Sena leader sets deadline for sweet shop to remove ‘Karachi’ from name

Nitin Nandgaokar told the owner to change ‘Karachi’ to “something in Marathi and said he will help the owner with formalities to get the name changed

Bengali sweet
The Karachi Sweets owner covered his shop's name with newspapers after Shiv Sena leader, Nitin Nandgaokar, insisted the owner change the name. Representative photo

The owner of a sweet shop, ‘Karachi Sweets’, in Mumbai’s Bandra West was forced to cover his shop sign with newspapers after Shiv Sena leader Nitin Nandgaokar wanted ‘Karachi’ dropped from the name.

A video of the exchange between the sweet shop owner and Nandgaokar was caught on camera. Nandgaonkar shared the video on his Facebook account on Wednesday (November 18), which went viral.

He is heard asking the owner to change the word ‘Karachi’ to “something in Marathi”. “You have to do it, we’re giving you time. Change ‘Karachi’ to something in Marathi,” Nandgaokar is heard saying.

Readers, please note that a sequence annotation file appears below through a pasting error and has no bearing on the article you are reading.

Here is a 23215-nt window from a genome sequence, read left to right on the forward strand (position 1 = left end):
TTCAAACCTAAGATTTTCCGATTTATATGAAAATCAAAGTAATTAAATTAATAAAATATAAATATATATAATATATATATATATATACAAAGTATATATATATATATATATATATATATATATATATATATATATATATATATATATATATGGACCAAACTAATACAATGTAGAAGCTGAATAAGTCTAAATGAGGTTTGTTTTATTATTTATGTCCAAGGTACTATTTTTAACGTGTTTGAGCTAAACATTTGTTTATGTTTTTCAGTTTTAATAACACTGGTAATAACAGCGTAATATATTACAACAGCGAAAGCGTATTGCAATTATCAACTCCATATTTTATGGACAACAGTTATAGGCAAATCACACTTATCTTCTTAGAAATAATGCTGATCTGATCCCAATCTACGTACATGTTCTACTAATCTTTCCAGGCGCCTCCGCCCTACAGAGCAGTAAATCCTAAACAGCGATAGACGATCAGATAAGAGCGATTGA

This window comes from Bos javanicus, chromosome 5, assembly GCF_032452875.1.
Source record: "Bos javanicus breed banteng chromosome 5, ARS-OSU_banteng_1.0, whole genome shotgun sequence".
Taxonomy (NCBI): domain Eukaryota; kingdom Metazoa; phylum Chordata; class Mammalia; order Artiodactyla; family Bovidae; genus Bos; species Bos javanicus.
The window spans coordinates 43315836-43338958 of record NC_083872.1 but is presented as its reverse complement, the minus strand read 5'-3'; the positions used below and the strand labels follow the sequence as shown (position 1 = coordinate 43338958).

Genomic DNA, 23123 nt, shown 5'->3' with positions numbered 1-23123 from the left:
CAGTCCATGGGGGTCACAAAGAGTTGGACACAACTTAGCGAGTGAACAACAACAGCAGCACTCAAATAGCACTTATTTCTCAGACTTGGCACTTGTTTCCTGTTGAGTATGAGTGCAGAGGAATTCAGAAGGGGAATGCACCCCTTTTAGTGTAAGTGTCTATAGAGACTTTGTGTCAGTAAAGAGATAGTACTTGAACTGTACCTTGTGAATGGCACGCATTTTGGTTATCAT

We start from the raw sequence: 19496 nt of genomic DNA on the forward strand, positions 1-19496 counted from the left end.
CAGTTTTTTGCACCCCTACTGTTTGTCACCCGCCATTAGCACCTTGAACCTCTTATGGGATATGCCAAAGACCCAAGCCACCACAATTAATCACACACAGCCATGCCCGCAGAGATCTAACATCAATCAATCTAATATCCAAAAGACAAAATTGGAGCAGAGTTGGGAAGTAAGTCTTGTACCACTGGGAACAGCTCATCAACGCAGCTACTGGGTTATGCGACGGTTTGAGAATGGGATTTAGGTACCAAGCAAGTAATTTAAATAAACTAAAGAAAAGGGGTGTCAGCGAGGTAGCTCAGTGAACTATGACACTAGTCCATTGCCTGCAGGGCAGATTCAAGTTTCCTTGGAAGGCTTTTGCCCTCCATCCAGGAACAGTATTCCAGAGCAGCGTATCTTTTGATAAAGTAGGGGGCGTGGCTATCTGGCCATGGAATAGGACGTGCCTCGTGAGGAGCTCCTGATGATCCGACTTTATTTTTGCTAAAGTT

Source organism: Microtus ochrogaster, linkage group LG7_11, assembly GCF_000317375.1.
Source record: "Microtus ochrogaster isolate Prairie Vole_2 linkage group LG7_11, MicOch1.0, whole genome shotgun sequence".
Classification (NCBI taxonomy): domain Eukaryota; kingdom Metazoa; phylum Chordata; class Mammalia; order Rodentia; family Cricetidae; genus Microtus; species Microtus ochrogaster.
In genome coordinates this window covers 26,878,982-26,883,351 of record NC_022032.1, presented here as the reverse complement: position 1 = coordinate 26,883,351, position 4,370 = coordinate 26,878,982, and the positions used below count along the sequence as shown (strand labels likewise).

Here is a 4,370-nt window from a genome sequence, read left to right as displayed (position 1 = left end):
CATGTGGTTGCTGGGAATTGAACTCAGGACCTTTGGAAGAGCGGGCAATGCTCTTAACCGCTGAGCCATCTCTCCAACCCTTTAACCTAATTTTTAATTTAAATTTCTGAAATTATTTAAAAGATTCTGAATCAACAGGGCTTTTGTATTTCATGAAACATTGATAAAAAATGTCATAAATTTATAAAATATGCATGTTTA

In the video, the owner is heard telling Nandgaonkar that his family had migrated from Karachi. “It does not matter whether you are Hindu or Muslim. In Mumbai, you cannot use the word ‘Karachi’… The word ‘Karachi’ causes us difficulty,” Nandgaonkar replied. He called Pakistan a sponsorer of terrorism and said the Indian Army soldiers had made many sacrifices fighting terrorists.

“I hate the name Karachi because it is the place of terrorists… There should be no business with the word Karachi,” he said. He even offered help to the owner with getting all the formalities done with the BMC to change the name of the shop.

Also read: What’s in a name: Post-Pulwama, bakery yes, but ‘Karachi’ no 

In 2009, in the wake of the Mumbai terror attack in 2008, a ‘Karachi Sweets’ outlet in Mulund, Mumbai, had to change its sign board after  the Maharashtra Navnirman Sena led by Raj Thackeray set it a deadline to change the name.

Also read: Eat sweets, sleep, repeat: Story behind Bengal’s sugar rush amid COVID-19 

In a similar case, last year, ‘Karachi Bakery’ in Indiranagar, Bengaluru, was targeted by miscreants who objected to the name. A group of about 20 men barged into the bakery and raised slogans against the name, insisting the establishment change it.

 

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